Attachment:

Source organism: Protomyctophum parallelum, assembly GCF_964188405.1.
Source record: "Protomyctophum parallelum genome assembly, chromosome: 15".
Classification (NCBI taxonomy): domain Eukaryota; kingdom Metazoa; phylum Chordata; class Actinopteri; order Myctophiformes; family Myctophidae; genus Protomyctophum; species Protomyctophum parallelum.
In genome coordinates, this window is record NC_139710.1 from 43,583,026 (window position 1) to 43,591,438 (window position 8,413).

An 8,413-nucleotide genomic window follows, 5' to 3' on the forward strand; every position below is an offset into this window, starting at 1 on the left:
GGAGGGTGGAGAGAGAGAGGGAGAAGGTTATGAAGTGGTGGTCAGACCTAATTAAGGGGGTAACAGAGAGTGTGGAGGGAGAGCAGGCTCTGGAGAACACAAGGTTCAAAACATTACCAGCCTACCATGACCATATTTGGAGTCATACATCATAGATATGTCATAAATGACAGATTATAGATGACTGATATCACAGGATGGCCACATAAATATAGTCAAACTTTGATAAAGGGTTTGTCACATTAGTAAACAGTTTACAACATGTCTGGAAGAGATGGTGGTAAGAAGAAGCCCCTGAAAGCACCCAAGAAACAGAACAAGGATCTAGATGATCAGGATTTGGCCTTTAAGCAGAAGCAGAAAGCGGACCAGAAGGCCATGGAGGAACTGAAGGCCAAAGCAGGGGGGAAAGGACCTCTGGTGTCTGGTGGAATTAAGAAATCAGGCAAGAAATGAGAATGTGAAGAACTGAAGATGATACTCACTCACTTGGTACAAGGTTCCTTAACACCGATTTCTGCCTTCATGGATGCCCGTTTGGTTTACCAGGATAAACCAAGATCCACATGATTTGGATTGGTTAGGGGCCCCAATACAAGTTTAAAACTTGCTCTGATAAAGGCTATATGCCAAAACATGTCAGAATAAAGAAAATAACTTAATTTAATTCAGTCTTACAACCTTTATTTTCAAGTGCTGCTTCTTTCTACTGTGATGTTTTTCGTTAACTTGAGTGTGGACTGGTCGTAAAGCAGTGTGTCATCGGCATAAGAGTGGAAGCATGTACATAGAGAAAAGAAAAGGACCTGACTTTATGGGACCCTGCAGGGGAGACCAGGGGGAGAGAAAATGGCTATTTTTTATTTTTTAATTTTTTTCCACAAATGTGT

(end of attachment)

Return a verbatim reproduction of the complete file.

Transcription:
Source organism: Protomyctophum parallelum, assembly GCF_964188405.1.
Source record: "Protomyctophum parallelum genome assembly, chromosome: 15".
Classification (NCBI taxonomy): domain Eukaryota; kingdom Metazoa; phylum Chordata; class Actinopteri; order Myctophiformes; family Myctophidae; genus Protomyctophum; species Protomyctophum parallelum.
In genome coordinates, this window is record NC_139710.1 from 43,583,026 (window position 1) to 43,591,438 (window position 8,413).

An 8,413-nucleotide genomic window follows, 5' to 3' on the forward strand; every position below is an offset into this window, starting at 1 on the left:
GGAGGGTGGAGAGAGAGAGGGAGAAGGTTATGAAGTGGTGGTCAGACCTAATTAAGGGGGTAACAGAGAGTGTGGAGGGAGAGCAGGCTCTGGAGAACACAAGGTTCAAAACATTACCAGCCTACCATGACCATATTTGGAGTCATACATCATAGATATGTCATAAATGACAGATTATAGATGACTGATATCACAGGATGGCCACATAAATATAGTCAAACTTTGATAAAGGGTTTGTCACATTAGTAAACAGTTTACAACATGTCTGGAAGAGATGGTGGTAAGAAGAAGCCCCTGAAAGCACCCAAGAAACAGAACAAGGATCTAGATGATCAGGATTTGGCCTTTAAGCAGAAGCAGAAAGCGGACCAGAAGGCCATGGAGGAACTGAAGGCCAAAGCAGGGGGGAAAGGACCTCTGGTGTCTGGTGGAATTAAGAAATCAGGCAAGAAATGAGAATGTGAAGAACTGAAGATGATACTCACTCACTTGGTACAAGGTTCCTTAACACCGATTTCTGCCTTCATGGATGCCCGTTTGGTTTACCAGGATAAACCAAGATCCACATGATTTGGATTGGTTAGGGGCCCCAATACAAGTTTAAAACTTGCTCTGATAAAGGCTATATGCCAAAACATGTCAGAATAAAGAAAATAACTTAATTTAATTCAGTCTTACAACCTTTATTTTCAAGTGCTGCTTCTTTCTACTGTGATGTTTTTCGTTAACTTGAGTGTGGACTGGTCGTAAAGCAGTGTGTCATCGGCATAAGAGTGGAAGCATGTACATAGAGAAAAGAAAAGGACCTGACTTTATGGGACCCTGCAGGGGAGACCAGGGGGAGAGAAAATGGCTATTTTTTATTTTTTAATTTTTTTCCACAAATGTGT